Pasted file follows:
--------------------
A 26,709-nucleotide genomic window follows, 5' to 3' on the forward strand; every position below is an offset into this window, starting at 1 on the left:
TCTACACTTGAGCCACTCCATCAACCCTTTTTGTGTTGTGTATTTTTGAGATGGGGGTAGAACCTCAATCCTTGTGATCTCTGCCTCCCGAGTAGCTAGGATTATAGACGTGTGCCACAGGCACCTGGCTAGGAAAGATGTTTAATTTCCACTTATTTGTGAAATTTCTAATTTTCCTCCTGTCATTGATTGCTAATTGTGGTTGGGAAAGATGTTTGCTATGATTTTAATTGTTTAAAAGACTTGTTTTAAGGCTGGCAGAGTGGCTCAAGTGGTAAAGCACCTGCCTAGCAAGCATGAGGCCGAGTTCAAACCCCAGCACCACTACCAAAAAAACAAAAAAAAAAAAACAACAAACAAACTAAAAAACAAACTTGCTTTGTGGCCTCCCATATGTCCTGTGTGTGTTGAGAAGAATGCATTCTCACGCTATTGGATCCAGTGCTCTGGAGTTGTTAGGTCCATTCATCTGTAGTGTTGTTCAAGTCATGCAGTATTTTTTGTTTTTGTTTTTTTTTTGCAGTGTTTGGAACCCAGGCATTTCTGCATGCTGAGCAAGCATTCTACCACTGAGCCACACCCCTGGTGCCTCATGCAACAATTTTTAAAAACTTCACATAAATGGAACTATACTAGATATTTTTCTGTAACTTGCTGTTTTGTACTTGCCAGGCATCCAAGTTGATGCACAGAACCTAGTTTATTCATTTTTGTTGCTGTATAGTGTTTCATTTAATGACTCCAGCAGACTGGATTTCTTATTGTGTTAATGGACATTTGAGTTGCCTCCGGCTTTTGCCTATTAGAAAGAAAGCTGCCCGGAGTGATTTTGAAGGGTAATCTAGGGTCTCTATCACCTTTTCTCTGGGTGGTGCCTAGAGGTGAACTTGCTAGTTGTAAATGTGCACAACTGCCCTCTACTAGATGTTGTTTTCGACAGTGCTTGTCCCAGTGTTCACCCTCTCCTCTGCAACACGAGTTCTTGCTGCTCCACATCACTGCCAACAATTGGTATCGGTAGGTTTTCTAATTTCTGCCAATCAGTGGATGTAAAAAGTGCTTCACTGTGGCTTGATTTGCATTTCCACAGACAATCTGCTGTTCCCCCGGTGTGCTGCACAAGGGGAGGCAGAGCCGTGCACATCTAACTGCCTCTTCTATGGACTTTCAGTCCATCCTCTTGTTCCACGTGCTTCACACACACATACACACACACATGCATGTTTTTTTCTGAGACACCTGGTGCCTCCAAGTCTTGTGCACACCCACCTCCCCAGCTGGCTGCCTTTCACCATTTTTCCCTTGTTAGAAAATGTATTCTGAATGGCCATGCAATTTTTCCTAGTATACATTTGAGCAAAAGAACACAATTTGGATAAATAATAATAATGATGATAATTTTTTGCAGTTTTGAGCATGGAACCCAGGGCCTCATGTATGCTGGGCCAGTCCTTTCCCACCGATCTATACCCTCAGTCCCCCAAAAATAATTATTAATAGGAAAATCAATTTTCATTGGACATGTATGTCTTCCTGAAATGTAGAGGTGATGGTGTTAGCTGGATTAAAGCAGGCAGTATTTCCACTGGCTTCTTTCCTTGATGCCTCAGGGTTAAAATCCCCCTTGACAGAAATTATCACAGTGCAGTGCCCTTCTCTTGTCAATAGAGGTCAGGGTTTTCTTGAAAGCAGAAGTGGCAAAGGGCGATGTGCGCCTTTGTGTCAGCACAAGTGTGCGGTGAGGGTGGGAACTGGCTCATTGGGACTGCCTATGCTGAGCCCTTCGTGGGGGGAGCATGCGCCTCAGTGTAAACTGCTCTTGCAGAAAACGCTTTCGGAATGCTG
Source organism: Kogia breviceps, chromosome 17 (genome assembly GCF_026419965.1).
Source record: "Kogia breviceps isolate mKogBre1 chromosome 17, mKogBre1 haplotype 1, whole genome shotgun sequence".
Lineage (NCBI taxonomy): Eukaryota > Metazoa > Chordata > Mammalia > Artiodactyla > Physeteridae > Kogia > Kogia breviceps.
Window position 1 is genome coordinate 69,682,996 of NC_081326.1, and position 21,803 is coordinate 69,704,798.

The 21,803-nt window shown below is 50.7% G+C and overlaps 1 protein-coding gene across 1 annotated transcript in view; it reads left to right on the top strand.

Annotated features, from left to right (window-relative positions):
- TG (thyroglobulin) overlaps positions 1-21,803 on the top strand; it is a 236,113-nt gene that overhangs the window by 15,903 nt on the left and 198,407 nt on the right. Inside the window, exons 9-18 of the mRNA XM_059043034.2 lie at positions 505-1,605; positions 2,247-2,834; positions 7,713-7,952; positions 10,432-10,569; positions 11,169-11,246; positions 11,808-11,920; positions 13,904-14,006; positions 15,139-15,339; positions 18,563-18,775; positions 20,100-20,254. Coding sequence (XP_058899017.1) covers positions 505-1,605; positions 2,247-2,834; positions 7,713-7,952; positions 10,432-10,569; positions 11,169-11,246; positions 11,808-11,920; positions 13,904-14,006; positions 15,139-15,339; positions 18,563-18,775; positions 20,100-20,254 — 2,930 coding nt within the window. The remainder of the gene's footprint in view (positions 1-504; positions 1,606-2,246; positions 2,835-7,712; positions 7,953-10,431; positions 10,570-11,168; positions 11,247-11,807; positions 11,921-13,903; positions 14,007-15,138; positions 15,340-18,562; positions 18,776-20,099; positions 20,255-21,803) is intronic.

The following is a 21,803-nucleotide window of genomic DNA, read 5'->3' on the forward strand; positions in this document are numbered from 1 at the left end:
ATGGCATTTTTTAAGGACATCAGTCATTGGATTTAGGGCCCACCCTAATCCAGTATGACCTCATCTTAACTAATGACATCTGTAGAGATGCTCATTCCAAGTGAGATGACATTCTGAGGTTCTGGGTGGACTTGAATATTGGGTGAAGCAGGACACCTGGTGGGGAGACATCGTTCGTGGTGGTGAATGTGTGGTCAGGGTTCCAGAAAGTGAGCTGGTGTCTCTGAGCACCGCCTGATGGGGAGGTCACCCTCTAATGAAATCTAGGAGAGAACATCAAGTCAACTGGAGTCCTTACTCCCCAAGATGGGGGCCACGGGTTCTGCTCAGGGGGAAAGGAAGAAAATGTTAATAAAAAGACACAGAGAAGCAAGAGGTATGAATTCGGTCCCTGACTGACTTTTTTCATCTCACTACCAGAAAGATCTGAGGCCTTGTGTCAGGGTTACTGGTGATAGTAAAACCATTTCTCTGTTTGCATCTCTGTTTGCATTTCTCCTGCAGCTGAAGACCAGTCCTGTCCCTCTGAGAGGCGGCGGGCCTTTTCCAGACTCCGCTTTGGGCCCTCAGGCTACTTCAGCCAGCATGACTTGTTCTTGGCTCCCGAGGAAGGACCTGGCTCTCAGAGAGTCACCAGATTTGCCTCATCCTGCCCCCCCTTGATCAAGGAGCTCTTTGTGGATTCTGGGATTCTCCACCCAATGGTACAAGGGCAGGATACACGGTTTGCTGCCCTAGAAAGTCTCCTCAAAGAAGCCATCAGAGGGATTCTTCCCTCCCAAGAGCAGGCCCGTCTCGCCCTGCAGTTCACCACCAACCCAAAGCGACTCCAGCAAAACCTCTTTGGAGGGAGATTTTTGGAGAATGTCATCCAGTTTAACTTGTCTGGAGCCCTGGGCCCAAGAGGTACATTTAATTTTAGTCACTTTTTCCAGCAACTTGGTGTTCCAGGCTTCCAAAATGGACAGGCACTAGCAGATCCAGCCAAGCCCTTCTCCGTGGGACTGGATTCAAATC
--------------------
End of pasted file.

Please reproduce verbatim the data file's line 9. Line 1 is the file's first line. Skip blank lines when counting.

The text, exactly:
- TG (thyroglobulin) overlaps positions 1-21,803 on the top strand; it is a 236,113-nt gene that overhangs the window by 15,903 nt on the left and 198,407 nt on the right. Inside the window, exons 9-18 of the mRNA XM_059043034.2 lie at positions 505-1,605; positions 2,247-2,834; positions 7,713-7,952; positions 10,432-10,569; positions 11,169-11,246; positions 11,808-11,920; positions 13,904-14,006; positions 15,139-15,339; positions 18,563-18,775; positions 20,100-20,254. Coding sequence (XP_058899017.1) covers positions 505-1,605; positions 2,247-2,834; positions 7,713-7,952; positions 10,432-10,569; positions 11,169-11,246; positions 11,808-11,920; positions 13,904-14,006; positions 15,139-15,339; positions 18,563-18,775; positions 20,100-20,254 — 2,930 coding nt within the window. The remainder of the gene's footprint in view (positions 1-504; positions 1,606-2,246; positions 2,835-7,712; positions 7,953-10,431; positions 10,570-11,168; positions 11,247-11,807; positions 11,921-13,903; positions 14,007-15,138; positions 15,340-18,562; positions 18,776-20,099; positions 20,255-21,803) is intronic.